All About Books discussion

John Keats
This topic is about John Keats
101 views
The Monday Poem > 4th August 2014. What can I do to drive away - by John Keats

Comments Showing 1-19 of 19 (19 new)    post a comment »
dateDown arrow    newest »

message 1: by B the BookAddict (last edited Aug 03, 2014 11:50AM) (new)

B the BookAddict (bthebookaddict) | 8315 comments What can I do to drive away
Remembrance from my eyes? for they have seen,
Aye, an hour ago, my brilliant Queen!
Touch has a memory. O say, love, say,
What can I do to kill it and be free
In my old liberty?
When every fair one that I saw was fair
Enough to catch me in but half a snare,
Not keep me there:
When, howe’er poor or particolour’d things,
My muse had wings,
And ever ready was to take her course
Whither I bent her force,
Unintellectual, yet divine to me; —
Divine, I say! — What sea-bird o’er the sea
Is a philosopher the while he goes
Winging along where the great water throes?

How shall I do
To get anew
Those moulted feathers, and so mount once more
Above, above
The reach of fluttering Love,
And make him cower lowly while I soar?
Shall I gulp wine? No, that is vulgarism,
A heresy and schism,
Foisted into the canon law of love; —
No, — wine is only sweet to happy men;
More dismal cares
Seize on me unawares, —

Where shall I learn to get my peace again?
To banish thoughts of that most hateful land,
Dungeoner of my friends, that wicked strand
Where they were wreck’d and live a wrecked life;
That monstrous region, whose dull rivers pour
Ever from their sordid urns unto the shore,
Unown’d of any weedy-haired gods;
Whose winds, all zephyrless, hold scourging rods,
Iced in the great lakes, to afflict mankind;
Whose rank-grown forests, frosted, black, and blind,
Would fright a Dryad; whose harsh herbag’d meads
Make lean and lank the starv’d ox while he feeds;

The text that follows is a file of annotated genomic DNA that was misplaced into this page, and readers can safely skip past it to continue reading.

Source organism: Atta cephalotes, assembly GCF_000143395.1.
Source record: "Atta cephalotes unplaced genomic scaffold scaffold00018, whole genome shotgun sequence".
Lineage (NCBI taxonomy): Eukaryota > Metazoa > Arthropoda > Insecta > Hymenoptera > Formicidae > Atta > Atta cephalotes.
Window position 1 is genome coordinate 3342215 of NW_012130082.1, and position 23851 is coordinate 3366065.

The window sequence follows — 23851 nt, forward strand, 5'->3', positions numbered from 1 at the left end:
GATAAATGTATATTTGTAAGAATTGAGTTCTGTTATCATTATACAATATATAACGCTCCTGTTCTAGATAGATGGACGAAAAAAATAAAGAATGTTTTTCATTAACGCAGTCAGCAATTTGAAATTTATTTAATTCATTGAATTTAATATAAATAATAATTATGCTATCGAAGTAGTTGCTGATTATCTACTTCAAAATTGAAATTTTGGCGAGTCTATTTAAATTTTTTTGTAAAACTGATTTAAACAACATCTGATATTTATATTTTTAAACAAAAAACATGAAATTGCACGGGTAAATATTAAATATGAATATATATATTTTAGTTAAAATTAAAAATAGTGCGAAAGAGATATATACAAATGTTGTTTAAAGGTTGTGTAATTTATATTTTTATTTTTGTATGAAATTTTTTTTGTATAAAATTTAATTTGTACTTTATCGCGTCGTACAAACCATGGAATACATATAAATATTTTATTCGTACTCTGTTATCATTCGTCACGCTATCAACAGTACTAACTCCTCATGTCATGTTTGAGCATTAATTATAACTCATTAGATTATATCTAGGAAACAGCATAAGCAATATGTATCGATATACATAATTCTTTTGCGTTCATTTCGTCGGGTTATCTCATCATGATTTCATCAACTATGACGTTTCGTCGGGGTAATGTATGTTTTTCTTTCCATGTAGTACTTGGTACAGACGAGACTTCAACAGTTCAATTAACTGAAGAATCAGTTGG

There flowers have no scent, birds no sweet song,
And great unerring Nature once seems wrong.

O, for some sunny spell
To dissipate the shadows of this hell!
Say they are gone, — with the new dawning light
Steps forth my lady bright!
O, let me once more rest
My soul upon that dazzling breast!
Let once again these aching arms be plac’d,
The tender gaolers of thy waist!
And let me feel that warm breath here and there
To spread a rapture in my very hair, —
O, the sweetness of the pain!
Give me those lips again!
Enough! Enough! it is enough for me
To dream of thee!


John Keats (1795 - 1821) was one of the principal poets of the English Romantic movement. During his short life, his work received constant critical attacks from the periodicals of the day, but his posthumous influence on poets such as Alfred Tennyson has been immense. Elaborate word choice and sensual imagery characterize Keats's poetry, including a series of odes that were his masterpieces and which remain among the most popular poems in English literature. Keats's letters, which expound on his aesthetic theory of "negative capability", are among the most celebrated by any writer. (from Goodreads Author page)


message 2: by Alannah (new)

Alannah Clarke (alannahclarke) | 11958 comments Mod
Lovely poem Bette.


message 3: by Everyman (new)

Everyman Very interesting. A Keats I don't recognize, and indeed in a way sounds more like Donne than Keats, doesn't it?


message 4: by LauraT (new)

LauraT (laurata) | 13413 comments Mod
How I love Keats.
He is buried in Rome where the house he lived in with Shelly is a museum and also nice to visit - it faces Piazza di Spagna!!!!


message 5: by Greg (new)

Greg | 7684 comments Mod